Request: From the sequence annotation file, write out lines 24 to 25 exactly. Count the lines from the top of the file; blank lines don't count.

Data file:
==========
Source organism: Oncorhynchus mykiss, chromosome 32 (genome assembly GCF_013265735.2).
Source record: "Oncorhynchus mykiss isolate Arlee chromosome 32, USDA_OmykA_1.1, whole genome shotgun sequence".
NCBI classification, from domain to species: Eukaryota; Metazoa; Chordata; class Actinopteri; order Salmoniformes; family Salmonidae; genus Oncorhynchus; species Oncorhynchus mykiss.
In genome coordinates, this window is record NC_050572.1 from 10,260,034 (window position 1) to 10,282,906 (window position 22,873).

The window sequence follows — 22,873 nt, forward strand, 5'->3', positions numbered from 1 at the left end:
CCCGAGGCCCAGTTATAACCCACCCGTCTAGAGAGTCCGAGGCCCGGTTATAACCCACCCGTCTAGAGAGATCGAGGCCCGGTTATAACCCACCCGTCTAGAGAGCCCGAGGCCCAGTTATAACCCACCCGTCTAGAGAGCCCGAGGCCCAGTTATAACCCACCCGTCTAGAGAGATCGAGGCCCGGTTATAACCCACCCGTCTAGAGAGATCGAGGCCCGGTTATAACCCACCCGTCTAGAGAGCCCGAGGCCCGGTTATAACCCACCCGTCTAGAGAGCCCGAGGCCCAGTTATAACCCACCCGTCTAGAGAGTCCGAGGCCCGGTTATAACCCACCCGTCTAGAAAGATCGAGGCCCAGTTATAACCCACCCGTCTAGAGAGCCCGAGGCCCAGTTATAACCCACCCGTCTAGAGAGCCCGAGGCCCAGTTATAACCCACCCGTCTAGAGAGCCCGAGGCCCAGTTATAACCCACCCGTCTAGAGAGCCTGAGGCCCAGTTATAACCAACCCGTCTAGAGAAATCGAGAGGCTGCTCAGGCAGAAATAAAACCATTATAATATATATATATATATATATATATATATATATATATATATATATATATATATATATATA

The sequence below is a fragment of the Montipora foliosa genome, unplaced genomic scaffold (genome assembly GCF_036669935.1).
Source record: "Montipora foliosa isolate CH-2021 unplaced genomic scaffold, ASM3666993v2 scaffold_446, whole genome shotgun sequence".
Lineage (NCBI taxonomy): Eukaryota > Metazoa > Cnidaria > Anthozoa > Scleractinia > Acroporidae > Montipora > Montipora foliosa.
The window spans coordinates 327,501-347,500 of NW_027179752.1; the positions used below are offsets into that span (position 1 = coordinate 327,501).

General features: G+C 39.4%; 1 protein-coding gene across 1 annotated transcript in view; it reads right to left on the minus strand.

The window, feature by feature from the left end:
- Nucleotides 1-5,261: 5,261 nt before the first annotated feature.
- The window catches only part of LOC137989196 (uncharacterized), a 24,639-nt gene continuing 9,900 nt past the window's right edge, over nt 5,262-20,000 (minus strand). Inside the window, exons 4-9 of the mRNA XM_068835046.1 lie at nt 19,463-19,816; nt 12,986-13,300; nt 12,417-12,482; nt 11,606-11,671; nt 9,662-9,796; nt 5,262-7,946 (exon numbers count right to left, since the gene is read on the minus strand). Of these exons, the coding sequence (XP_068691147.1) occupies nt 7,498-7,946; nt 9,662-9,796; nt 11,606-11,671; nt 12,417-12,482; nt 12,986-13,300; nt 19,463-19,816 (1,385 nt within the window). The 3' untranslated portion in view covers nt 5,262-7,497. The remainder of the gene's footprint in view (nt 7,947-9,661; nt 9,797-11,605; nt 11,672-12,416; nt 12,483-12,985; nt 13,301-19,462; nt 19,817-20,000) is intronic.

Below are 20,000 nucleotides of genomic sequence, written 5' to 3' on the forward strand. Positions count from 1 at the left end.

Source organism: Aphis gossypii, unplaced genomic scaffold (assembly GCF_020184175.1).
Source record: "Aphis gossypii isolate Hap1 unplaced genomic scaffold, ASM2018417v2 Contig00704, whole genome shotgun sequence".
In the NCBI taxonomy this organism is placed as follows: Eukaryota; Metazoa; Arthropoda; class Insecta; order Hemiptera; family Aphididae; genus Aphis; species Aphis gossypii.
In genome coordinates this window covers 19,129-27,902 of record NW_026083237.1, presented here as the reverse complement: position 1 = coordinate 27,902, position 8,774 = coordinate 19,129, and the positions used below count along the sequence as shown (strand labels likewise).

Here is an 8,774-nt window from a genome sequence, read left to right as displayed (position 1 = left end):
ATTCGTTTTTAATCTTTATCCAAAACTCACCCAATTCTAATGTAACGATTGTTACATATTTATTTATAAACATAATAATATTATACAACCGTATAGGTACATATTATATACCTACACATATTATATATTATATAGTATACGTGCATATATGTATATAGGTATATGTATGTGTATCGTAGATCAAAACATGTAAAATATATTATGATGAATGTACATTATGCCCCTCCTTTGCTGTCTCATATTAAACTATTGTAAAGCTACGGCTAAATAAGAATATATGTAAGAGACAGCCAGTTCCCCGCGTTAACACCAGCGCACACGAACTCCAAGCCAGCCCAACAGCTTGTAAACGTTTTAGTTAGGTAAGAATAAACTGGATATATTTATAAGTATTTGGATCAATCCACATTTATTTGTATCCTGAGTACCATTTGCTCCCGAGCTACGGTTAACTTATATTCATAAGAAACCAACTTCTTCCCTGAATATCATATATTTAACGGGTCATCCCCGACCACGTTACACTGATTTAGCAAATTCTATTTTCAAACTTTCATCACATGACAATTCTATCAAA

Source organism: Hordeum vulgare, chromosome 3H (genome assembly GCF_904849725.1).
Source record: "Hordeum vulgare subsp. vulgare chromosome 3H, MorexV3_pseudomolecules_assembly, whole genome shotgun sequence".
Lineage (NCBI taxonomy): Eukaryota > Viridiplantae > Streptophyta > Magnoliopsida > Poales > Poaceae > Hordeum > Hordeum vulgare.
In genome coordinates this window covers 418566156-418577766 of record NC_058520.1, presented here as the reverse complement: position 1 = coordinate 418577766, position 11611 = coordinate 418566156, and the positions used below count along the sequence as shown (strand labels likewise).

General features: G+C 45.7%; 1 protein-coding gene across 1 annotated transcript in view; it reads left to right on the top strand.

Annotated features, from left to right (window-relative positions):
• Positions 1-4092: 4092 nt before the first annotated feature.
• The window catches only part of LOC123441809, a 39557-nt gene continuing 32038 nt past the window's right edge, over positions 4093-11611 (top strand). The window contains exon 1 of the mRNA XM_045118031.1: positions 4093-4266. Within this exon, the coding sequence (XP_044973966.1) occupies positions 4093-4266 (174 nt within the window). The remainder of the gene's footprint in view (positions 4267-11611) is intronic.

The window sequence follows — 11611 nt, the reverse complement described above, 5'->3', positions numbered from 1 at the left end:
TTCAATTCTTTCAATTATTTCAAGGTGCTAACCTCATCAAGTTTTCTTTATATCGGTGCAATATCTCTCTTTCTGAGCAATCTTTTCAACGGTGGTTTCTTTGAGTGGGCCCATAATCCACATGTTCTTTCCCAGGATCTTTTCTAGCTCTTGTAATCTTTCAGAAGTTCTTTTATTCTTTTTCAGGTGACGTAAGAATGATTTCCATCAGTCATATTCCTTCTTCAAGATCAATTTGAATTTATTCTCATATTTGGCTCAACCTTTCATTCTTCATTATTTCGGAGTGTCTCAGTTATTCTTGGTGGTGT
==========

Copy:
Lineage (NCBI taxonomy): Eukaryota > Viridiplantae > Streptophyta > Magnoliopsida > Poales > Poaceae > Hordeum > Hordeum vulgare.
In genome coordinates this window covers 418566156-418577766 of record NC_058520.1, presented here as the reverse complement: position 1 = coordinate 418577766, position 11611 = coordinate 418566156, and the positions used below count along the sequence as shown (strand labels likewise).